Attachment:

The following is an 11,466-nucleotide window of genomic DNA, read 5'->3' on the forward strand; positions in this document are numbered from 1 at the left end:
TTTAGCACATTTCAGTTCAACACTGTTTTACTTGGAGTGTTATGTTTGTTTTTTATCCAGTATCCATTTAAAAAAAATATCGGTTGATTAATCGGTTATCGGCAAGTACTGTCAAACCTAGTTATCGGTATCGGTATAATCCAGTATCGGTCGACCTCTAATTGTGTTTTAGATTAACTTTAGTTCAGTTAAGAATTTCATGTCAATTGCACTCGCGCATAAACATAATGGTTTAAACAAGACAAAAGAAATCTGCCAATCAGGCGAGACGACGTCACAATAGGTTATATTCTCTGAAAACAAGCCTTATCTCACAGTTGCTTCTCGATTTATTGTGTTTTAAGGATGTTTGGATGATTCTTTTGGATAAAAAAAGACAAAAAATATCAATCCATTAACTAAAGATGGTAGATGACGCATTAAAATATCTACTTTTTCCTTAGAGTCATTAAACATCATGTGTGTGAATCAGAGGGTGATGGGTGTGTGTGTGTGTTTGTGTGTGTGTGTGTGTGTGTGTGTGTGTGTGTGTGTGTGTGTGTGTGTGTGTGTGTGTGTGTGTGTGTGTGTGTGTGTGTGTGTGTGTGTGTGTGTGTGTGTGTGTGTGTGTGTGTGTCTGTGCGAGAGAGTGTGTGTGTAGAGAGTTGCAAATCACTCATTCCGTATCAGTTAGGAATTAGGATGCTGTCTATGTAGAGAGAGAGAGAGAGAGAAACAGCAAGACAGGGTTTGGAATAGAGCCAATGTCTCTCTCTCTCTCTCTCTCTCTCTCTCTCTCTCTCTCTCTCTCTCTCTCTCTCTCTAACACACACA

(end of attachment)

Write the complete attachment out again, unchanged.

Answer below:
The following is an 11,466-nucleotide window of genomic DNA, read 5'->3' on the forward strand; positions in this document are numbered from 1 at the left end:
TTTAGCACATTTCAGTTCAACACTGTTTTACTTGGAGTGTTATGTTTGTTTTTTATCCAGTATCCATTTAAAAAAAATATCGGTTGATTAATCGGTTATCGGCAAGTACTGTCAAACCTAGTTATCGGTATCGGTATAATCCAGTATCGGTCGACCTCTAATTGTGTTTTAGATTAACTTTAGTTCAGTTAAGAATTTCATGTCAATTGCACTCGCGCATAAACATAATGGTTTAAACAAGACAAAAGAAATCTGCCAATCAGGCGAGACGACGTCACAATAGGTTATATTCTCTGAAAACAAGCCTTATCTCACAGTTGCTTCTCGATTTATTGTGTTTTAAGGATGTTTGGATGATTCTTTTGGATAAAAAAAGACAAAAAATATCAATCCATTAACTAAAGATGGTAGATGACGCATTAAAATATCTACTTTTTCCTTAGAGTCATTAAACATCATGTGTGTGAATCAGAGGGTGATGGGTGTGTGTGTGTGTTTGTGTGTGTGTGTGTGTGTGTGTGTGTGTGTGTGTGTGTGTGTGTGTGTGTGTGTGTGTGTGTGTGTGTGTGTGTGTGTGTGTGTGTGTGTGTGTGTGTGTGTGTGTGTGTGTGTGTGTCTGTGCGAGAGAGTGTGTGTGTAGAGAGTTGCAAATCACTCATTCCGTATCAGTTAGGAATTAGGATGCTGTCTATGTAGAGAGAGAGAGAGAGAGAAACAGCAAGACAGGGTTTGGAATAGAGCCAATGTCTCTCTCTCTCTCTCTCTCTCTCTCTCTCTCTCTCTCTCTCTCTCTCTCTCTCTCTAACACACACA